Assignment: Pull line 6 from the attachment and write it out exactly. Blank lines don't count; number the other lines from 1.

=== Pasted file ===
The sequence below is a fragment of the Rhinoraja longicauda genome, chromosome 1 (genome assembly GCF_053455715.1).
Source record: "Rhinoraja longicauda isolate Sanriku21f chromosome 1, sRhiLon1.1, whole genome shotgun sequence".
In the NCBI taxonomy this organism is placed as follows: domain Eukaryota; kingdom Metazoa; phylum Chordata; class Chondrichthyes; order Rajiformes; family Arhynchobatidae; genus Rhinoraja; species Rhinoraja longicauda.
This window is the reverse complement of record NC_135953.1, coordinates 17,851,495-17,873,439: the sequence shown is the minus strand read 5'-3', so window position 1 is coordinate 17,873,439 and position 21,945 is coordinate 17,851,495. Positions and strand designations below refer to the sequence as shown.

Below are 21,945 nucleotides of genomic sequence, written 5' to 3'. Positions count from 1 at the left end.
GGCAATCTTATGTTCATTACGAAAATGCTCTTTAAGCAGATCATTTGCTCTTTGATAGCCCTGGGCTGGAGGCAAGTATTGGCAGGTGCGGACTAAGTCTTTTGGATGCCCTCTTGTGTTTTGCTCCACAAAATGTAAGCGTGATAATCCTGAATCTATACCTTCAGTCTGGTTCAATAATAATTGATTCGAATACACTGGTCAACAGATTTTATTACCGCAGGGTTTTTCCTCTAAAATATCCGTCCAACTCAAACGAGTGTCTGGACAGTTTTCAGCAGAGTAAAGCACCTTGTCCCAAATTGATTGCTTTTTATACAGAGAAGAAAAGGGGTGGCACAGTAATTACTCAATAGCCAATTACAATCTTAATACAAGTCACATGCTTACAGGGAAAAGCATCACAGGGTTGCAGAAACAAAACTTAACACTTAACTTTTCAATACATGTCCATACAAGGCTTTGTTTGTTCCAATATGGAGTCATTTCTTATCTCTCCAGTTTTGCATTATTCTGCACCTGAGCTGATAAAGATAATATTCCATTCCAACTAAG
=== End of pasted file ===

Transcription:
GGCAATCTTATGTTCATTACGAAAATGCTCTTTAAGCAGATCATTTGCTCTTTGATAGCCCTGGGCTGGAGGCAAGTATTGGCAGGTGCGGACTAAGTCTTTTGGATGCCCTCTTGTGTTTTGCTCCACAAAATGTAAGCGTGATAATCCTGAATCTATACCTTCAGTCTGGTTCAATAATAATTGATTCGAATACACTGGTCAACAGATTTTATTACCGCAGGGTTTTTCCTCTAAAATATCCGTCCAACTCAAACGAGTGTCTGGACAGTTTTCAGCAGAGTAAAGCACCTTGTCCCAAATTGATTGCTTTTTATACAGAGAAGAAAAGGGGTGGCACAGTAATTACTCAATAGCCAATTACAATCTTAATACAAGTCACATGCTTACAGGGAAAAGCATCACAGGGTTGCAGAAACAAAACTTAACACTTAACTTTTCAATACATGTCCATACAAGGCTTTGTTTGTTCCAATATGGAGTCATTTCTTATCTCTCCAGTTTTGCATTATTCTGCACCTGAGCTGATAAAGATAATATTCCATTCCAACTAAG